RaveThe Washington Post... shrewd, intricately plotted...its point of view moving deftly from one to the next every few pages ... With all the intersecting perspectives, past-action leaps, socio- and geopolitical intrigue, and the need to contextualize modern Istanbul, the novel can feel a bit labyrinthine. But...there’s something of Graham Greene, too, in the insights and authority on foreign affairs, the combination of moral complexity with entertainment. Ackerman is the rare American novelist who goes to the world’s flash points and achieves what Peter considers the point of art: \'emotional transference,\' the ability of the artist to transmit his understanding and feelings to a stranger.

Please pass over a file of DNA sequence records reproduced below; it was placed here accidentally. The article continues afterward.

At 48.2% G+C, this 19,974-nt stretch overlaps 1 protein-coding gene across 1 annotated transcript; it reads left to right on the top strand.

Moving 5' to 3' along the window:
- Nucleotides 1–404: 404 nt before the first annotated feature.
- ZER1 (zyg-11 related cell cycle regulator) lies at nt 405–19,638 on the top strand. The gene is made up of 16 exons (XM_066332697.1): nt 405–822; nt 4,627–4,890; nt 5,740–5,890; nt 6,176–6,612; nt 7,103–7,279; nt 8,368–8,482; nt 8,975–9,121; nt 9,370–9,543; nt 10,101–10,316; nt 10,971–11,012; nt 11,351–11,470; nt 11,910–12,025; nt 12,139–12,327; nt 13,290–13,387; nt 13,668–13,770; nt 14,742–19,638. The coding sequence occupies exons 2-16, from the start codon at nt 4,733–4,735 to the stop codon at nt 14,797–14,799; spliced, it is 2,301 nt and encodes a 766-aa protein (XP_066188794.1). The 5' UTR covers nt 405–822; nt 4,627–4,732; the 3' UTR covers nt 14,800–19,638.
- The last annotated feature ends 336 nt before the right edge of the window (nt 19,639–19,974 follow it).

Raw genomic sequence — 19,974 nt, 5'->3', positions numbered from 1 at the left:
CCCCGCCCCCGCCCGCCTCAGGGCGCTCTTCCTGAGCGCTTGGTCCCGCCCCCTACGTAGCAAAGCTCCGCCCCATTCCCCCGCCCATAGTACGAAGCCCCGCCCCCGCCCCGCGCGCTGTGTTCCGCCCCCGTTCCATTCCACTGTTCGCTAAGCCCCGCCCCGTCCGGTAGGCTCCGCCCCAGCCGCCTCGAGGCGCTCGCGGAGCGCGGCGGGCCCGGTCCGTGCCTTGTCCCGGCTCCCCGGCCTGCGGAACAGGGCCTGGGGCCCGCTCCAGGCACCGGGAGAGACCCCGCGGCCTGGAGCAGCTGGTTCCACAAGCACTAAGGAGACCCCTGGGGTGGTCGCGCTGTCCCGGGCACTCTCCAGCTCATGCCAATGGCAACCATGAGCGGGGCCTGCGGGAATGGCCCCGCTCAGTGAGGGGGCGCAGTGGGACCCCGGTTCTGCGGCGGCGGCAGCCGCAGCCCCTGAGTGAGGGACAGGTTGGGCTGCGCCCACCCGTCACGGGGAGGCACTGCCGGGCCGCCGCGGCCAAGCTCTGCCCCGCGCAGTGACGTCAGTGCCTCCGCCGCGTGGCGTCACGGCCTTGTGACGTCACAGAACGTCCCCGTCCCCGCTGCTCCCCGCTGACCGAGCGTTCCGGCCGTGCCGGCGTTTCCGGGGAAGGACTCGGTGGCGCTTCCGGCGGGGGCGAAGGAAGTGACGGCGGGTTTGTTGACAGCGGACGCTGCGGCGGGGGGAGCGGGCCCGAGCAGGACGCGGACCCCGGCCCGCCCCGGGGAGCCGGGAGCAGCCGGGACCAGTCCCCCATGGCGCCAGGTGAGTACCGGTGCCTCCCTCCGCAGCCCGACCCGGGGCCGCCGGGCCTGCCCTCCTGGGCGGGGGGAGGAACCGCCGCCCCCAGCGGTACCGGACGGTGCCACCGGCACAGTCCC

RaveThe Washington PostDays of Distraction is written in half-page to page-long blocks ... This mosaic structure, combining tesserae of research with narrative episodes, perfectly reflects the moment. The story is fractured, like our attention, our nation, our relationships; the information looks like the snippets we consume: Facebook posts, tweets, Google results. But for all its formal interplay and textual shifts, the novel is also, somehow, a cohesive, thoroughly absorbing read. It’s a mixed marriage of new forms and old that captures modern life then shapes it into something artistically abiding. The unifying element is point of view: By creating such a smart, thoughtful, funny, observant narrator, and taking us on a familiar arc of leaving home, contending with new surroundings, reconnecting with the past and negotiating a crossroads, Chang achieves the opposite effect of distraction culture ... This is an immersive, emotionally honest novel that thinks through our era’s complexities, histories and divisions; it wanders into the gray areas, and wonders where the path forward might be.